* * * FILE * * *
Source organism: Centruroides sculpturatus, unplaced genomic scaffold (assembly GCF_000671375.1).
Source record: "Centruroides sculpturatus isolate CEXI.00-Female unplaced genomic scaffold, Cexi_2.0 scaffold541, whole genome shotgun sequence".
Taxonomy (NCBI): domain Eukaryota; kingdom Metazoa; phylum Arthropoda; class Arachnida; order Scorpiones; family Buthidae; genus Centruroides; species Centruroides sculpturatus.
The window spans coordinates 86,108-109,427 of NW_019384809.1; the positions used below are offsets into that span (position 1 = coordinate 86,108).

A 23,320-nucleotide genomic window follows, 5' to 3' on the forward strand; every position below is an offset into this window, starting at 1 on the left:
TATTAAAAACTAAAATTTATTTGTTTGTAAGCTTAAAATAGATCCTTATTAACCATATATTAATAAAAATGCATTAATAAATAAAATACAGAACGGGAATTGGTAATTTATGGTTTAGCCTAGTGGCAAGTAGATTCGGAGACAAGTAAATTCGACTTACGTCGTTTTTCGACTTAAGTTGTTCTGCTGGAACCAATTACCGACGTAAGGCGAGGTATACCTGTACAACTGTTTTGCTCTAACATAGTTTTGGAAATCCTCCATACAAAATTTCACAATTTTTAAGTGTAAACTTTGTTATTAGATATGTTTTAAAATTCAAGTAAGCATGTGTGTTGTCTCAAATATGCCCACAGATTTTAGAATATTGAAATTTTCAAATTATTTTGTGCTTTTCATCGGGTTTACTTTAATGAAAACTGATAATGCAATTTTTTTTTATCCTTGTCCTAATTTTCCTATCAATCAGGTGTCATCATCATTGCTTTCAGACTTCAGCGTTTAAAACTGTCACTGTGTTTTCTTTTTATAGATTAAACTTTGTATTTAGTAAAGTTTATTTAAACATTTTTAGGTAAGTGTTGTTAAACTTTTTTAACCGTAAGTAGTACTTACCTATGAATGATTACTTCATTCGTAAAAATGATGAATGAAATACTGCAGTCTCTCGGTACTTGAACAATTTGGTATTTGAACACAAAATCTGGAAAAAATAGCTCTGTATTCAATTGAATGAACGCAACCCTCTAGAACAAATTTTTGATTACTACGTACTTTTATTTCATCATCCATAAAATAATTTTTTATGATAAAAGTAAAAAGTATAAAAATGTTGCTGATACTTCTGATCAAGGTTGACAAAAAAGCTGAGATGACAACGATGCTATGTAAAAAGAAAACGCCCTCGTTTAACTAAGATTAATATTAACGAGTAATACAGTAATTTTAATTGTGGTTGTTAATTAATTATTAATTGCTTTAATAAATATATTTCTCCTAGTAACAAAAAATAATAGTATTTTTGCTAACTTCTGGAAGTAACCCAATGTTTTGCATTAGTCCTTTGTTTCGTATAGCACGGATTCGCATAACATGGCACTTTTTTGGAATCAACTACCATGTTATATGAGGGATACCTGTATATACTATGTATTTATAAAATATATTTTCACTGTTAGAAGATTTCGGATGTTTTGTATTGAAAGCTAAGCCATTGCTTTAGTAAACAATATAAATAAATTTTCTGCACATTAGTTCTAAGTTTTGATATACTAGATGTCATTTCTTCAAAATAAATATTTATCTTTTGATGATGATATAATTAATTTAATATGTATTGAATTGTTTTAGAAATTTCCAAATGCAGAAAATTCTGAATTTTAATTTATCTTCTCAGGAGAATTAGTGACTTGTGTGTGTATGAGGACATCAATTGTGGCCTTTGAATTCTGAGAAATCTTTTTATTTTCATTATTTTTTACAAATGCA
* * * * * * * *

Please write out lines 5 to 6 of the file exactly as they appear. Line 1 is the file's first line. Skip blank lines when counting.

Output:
A 23,320-nucleotide genomic window follows, 5' to 3' on the forward strand; every position below is an offset into this window, starting at 1 on the left:
TATTAAAAACTAAAATTTATTTGTTTGTAAGCTTAAAATAGATCCTTATTAACCATATATTAATAAAAATGCATTAATAAATAAAATACAGAACGGGAATTGGTAATTTATGGTTTAGCCTAGTGGCAAGTAGATTCGGAGACAAGTAAATTCGACTTACGTCGTTTTTCGACTTAAGTTGTTCTGCTGGAACCAATTACCGACGTAAGGCGAGGTATACCTGTACAACTGTTTTGCTCTAACATAGTTTTGGAAATCCTCCATACAAAATTTCACAATTTTTAAGTGTAAACTTTGTTATTAGATATGTTTTAAAATTCAAGTAAGCATGTGTGTTGTCTCAAATATGCCCACAGATTTTAGAATATTGAAATTTTCAAATTATTTTGTGCTTTTCATCGGGTTTACTTTAATGAAAACTGATAATGCAATTTTTTTTTATCCTTGTCCTAATTTTCCTATCAATCAGGTGTCATCATCATTGCTTTCAGACTTCAGCGTTTAAAACTGTCACTGTGTTTTCTTTTTATAGATTAAACTTTGTATTTAGTAAAGTTTATTTAAACATTTTTAGGTAAGTGTTGTTAAACTTTTTTAACCGTAAGTAGTACTTACCTATGAATGATTACTTCATTCGTAAAAATGATGAATGAAATACTGCAGTCTCTCGGTACTTGAACAATTTGGTATTTGAACACAAAATCTGGAAAAAATAGCTCTGTATTCAATTGAATGAACGCAACCCTCTAGAACAAATTTTTGATTACTACGTACTTTTATTTCATCATCCATAAAATAATTTTTTATGATAAAAGTAAAAAGTATAAAAATGTTGCTGATACTTCTGATCAAGGTTGACAAAAAAGCTGAGATGACAACGATGCTATGTAAAAAGAAAACGCCCTCGTTTAACTAAGATTAATATTAACGAGTAATACAGTAATTTTAATTGTGGTTGTTAATTAATTATTAATTGCTTTAATAAATATATTTCTCCTAGTAACAAAAAATAATAGTATTTTTGCTAACTTCTGGAAGTAACCCAATGTTTTGCATTAGTCCTTTGTTTCGTATAGCACGGATTCGCATAACATGGCACTTTTTTGGAATCAACTACCATGTTATATGAGGGATACCTGTATATACTATGTATTTATAAAATATATTTTCACTGTTAGAAGATTTCGGATGTTTTGTATTGAAAGCTAAGCCATTGCTTTAGTAAACAATATAAATAAATTTTCTGCACATTAGTTCTAAGTTTTGATATACTAGATGTCATTTCTTCAAAATAAATATTTATCTTTTGATGATGATATAATTAATTTAATATGTATTGAATTGTTTTAGAAATTTCCAAATGCAGAAAATTCTGAATTTTAATTTATCTTCTCAGGAGAATTAGTGACTTGTGTGTGTATGAGGACATCAATTGTGGCCTTTGAATTCTGAGAAATCTTTTTATTTTCATTATTTTTTACAAATGCA